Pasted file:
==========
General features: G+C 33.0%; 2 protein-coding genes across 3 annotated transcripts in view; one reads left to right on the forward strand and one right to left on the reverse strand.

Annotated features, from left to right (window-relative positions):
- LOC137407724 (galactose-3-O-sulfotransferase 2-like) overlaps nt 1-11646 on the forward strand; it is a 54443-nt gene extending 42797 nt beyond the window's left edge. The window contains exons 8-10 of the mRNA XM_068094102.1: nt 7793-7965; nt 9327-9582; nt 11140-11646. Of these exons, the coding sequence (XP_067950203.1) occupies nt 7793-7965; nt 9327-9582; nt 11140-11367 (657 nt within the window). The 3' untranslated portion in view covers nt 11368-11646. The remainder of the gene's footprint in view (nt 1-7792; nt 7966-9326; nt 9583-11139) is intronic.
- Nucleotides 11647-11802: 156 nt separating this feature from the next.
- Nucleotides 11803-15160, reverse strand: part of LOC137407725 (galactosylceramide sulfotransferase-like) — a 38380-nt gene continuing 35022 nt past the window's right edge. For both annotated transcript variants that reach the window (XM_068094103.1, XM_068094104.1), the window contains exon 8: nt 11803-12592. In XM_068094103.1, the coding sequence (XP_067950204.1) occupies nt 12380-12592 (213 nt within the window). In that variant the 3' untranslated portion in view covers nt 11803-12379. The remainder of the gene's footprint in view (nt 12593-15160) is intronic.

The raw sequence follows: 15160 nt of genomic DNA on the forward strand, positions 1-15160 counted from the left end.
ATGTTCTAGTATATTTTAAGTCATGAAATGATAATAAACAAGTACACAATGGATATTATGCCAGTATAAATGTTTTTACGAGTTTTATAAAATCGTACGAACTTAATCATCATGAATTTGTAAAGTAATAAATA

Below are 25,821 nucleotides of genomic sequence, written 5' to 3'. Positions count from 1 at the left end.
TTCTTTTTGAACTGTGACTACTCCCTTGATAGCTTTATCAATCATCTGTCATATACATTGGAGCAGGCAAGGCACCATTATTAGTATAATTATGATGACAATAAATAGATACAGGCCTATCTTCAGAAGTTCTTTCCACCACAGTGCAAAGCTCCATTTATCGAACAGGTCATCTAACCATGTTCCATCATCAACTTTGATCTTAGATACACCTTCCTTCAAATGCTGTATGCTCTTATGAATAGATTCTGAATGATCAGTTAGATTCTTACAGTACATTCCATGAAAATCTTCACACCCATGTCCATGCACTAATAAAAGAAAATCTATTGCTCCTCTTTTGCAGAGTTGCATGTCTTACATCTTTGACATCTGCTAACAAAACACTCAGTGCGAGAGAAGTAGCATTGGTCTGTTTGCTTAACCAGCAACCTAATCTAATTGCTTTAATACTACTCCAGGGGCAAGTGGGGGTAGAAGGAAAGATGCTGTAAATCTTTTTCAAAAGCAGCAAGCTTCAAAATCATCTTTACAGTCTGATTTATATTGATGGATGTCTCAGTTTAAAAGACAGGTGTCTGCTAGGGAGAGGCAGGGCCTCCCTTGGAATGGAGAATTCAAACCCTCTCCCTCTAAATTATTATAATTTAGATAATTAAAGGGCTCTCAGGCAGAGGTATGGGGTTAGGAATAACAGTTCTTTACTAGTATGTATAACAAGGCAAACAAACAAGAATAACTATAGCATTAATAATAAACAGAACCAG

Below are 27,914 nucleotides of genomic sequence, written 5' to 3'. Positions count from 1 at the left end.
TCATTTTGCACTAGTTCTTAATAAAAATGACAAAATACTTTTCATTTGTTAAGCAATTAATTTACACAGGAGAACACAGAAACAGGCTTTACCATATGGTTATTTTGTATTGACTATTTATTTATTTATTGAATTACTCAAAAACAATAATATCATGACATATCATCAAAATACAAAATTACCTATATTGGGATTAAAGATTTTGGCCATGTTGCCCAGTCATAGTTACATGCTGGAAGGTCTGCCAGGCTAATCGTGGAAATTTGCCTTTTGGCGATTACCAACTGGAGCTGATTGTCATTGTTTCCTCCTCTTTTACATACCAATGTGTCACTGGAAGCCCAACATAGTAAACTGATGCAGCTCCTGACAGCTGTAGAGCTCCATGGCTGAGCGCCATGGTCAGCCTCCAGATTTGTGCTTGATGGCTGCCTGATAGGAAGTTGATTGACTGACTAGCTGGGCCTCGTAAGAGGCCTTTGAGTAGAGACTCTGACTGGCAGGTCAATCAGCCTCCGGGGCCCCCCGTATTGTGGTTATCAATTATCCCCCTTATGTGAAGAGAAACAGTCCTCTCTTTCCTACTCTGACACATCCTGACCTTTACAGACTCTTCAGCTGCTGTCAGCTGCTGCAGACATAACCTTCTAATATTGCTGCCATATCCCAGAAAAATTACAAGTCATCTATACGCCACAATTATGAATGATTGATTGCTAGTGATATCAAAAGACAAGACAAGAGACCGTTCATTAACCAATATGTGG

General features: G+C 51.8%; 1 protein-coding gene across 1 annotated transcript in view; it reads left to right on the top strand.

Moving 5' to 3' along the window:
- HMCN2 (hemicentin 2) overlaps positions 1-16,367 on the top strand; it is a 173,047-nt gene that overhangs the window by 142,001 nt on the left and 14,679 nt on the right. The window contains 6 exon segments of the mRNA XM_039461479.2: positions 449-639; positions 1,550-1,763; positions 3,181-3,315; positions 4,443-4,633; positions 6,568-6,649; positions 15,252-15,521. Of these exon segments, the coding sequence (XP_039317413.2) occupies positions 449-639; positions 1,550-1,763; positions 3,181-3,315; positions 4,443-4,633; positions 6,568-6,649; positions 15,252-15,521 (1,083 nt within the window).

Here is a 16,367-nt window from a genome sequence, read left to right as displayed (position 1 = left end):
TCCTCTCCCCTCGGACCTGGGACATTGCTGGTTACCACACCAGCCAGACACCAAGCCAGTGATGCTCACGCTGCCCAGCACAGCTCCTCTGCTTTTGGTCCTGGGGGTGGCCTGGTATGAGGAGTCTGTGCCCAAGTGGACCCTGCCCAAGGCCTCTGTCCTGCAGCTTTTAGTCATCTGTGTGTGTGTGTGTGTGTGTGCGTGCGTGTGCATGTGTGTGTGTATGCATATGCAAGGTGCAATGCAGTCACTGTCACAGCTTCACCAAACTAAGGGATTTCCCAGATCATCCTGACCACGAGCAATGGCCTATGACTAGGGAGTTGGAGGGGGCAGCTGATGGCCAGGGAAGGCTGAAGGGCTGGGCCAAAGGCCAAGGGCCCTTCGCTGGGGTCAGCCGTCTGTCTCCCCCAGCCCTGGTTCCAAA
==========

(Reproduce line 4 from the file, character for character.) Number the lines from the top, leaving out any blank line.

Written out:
- Nucleotides 11647-11802: 156 nt separating this feature from the next.